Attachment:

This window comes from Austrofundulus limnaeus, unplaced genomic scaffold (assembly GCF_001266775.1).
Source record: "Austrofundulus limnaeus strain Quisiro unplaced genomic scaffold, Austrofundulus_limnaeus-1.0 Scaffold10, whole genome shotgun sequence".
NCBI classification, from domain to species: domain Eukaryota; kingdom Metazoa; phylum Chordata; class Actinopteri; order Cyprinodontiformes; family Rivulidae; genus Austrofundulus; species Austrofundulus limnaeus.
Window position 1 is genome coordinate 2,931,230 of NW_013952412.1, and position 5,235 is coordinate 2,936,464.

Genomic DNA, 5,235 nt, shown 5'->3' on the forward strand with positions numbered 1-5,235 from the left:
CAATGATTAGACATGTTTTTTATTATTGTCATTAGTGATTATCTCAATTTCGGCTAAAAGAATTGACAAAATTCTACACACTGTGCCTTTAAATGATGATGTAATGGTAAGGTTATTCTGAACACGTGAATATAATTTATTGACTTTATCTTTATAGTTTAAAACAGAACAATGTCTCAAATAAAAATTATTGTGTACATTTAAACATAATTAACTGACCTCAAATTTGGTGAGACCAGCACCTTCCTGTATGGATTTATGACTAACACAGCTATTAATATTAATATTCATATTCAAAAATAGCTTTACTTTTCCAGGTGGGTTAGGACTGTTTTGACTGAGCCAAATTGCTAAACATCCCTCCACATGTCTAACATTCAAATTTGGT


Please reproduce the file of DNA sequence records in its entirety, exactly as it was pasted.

This window comes from Austrofundulus limnaeus, unplaced genomic scaffold (assembly GCF_001266775.1).
Source record: "Austrofundulus limnaeus strain Quisiro unplaced genomic scaffold, Austrofundulus_limnaeus-1.0 Scaffold10, whole genome shotgun sequence".
NCBI classification, from domain to species: domain Eukaryota; kingdom Metazoa; phylum Chordata; class Actinopteri; order Cyprinodontiformes; family Rivulidae; genus Austrofundulus; species Austrofundulus limnaeus.
Window position 1 is genome coordinate 2,931,230 of NW_013952412.1, and position 5,235 is coordinate 2,936,464.

Genomic DNA, 5,235 nt, shown 5'->3' on the forward strand with positions numbered 1-5,235 from the left:
CAATGATTAGACATGTTTTTTATTATTGTCATTAGTGATTATCTCAATTTCGGCTAAAAGAATTGACAAAATTCTACACACTGTGCCTTTAAATGATGATGTAATGGTAAGGTTATTCTGAACACGTGAATATAATTTATTGACTTTATCTTTATAGTTTAAAACAGAACAATGTCTCAAATAAAAATTATTGTGTACATTTAAACATAATTAACTGACCTCAAATTTGGTGAGACCAGCACCTTCCTGTATGGATTTATGACTAACACAGCTATTAATATTAATATTCATATTCAAAAATAGCTTTACTTTTCCAGGTGGGTTAGGACTGTTTTGACTGAGCCAAATTGCTAAACATCCCTCCACATGTCTAACATTCAAATTTGGT